Other guy: Yeah GHB is good. I did a bit of K too…
Australian: I'm not a fan of K. I like to know where my feet are…
Other guy: Some of my friends don't like it because they think it is a horse tranquilizer, but it must be okay if paramedics use it…
Australian: Yeah I know what you mean. I try and do the cryptic crossword to make up for those brain cells I am killing off…

TV: Rome

Last night the first episode of the new series on Rome aired so I was among the 6.6million people who tuned in to watch it. After a few minutes of viewing I couldn't help but think that for a show about Rome there were an awful lot of maps of Tasmania on display. Getting past the beaver and buttock shots (which were interspersed amongst gore galore – which in retrospect was an inappropriate time to be eating lasagne) there was some sort of story, which potentially could be quite interesting over the next ten weeks, but I think the story isn't the drawcard here. Get the punters in by having freshly sacrificed bovine blood rubbed over Atia's tits is the drawcard. As fascinating as all that is it just isn't as fun as A Funny Thing Happened on the Way to the Forum…

Geography: out and about...

There is a north / south divide between Londoners, which is silly really as there are crap parts of London both north and south of the Thames. Only the other day I was taunting somebody in NW London over their local unisex sauna that they described was where you could pick up an Eastern European sex slave. Welcome to the new Europe.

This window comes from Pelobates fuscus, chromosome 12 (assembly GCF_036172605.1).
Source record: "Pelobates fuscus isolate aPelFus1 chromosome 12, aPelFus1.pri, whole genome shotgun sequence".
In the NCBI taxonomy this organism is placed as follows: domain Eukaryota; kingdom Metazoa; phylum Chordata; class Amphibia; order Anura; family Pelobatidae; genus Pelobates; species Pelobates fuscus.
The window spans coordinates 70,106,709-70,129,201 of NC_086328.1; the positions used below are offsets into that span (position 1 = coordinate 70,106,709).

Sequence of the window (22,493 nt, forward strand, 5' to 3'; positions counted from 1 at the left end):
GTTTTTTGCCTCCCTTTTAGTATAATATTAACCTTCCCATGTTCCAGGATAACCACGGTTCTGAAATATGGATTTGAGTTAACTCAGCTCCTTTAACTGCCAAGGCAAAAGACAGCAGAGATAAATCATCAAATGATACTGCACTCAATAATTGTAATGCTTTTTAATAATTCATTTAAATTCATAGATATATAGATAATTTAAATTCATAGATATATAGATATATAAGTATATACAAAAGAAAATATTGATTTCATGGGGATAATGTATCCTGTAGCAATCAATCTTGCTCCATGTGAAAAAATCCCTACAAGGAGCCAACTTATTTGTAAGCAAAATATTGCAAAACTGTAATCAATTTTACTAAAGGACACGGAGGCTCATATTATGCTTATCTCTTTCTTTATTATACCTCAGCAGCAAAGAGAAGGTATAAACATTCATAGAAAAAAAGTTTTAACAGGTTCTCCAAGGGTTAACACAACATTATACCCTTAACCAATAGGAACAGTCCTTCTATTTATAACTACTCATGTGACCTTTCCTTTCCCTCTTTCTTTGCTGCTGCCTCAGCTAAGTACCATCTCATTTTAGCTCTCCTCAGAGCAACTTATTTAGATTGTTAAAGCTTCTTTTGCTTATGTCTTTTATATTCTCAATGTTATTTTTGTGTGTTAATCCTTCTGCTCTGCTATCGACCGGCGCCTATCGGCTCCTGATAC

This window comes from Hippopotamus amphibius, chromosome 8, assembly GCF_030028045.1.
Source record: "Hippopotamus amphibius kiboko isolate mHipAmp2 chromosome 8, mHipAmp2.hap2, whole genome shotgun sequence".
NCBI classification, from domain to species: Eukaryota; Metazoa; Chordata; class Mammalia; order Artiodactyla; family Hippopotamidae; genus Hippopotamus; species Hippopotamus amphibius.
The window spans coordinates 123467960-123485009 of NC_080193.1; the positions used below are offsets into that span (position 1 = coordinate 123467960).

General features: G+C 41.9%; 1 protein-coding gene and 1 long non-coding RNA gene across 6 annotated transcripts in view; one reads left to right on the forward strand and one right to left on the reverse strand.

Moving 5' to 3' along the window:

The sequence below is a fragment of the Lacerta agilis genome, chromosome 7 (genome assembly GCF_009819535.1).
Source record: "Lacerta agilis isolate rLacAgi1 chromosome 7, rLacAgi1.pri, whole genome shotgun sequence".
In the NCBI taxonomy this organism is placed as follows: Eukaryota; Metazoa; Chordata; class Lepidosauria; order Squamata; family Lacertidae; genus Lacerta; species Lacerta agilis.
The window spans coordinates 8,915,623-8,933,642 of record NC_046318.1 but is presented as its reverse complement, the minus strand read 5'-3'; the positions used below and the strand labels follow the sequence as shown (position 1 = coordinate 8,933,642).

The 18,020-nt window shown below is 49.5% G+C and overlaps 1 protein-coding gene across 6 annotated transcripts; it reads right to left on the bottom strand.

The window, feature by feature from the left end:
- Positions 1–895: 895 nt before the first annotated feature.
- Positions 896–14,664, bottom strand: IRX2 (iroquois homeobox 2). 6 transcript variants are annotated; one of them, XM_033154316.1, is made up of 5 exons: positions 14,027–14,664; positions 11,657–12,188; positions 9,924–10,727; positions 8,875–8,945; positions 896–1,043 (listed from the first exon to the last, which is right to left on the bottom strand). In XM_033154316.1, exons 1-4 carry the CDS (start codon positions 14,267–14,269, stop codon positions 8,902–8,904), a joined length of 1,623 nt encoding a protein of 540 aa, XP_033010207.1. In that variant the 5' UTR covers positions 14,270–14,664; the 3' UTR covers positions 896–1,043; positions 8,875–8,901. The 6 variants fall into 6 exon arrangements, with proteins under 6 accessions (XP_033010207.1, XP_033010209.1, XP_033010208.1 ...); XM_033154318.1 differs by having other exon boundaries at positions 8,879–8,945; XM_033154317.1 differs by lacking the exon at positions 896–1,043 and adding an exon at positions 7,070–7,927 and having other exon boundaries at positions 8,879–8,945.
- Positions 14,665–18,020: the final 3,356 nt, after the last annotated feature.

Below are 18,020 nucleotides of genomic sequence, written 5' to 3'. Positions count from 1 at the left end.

In SW2 where I am now located there isn't much of that. Although on the weekend a strange man (who was not local) knocked on the door and asked if A would mind "holding his things" for a little while… Apart from that it is a nice quiet street, in easy walking distance to Balham and Streatham Hill, although personally I prefer the extra walk to Balham than Streatham Hill which has to have one of the crappiest high streets in Britain.

Well this arrangement is temporary and depending on the outcome of a few things my location will change quite drastically in the next week or so…

Exhibitions: Diane Arbus

Yesterday I caught the Diane Arbus photography retrospective at the V&A. It was quite an amazing and fairly extensive exhibition of her work. Arbus was famous for her photographs mostly shot in New York from the sixties up until her suicide in 1971. The exhibition originated in San Francisco MOMA and at the moment you can't go anywhere on the tube without the V&A's ad for the show featuring an Arbus photo of a drag queen holding a cigarette, mouth partly open and hair in rollers. Don't know if that sort of imagery will bring the punters in but it certainly grabs your attention underground…

At the exhibition there were quite a lot of photographs to get through in the hour I set aside to see it. The exhibition also included letters, proofs and other paraphernalia relating to her life and gave some insight into the inspiration for her photographs of eccentric yet everyday scenes. You don't get much of a sense of why she may have killed herself at the age of 48 (alt…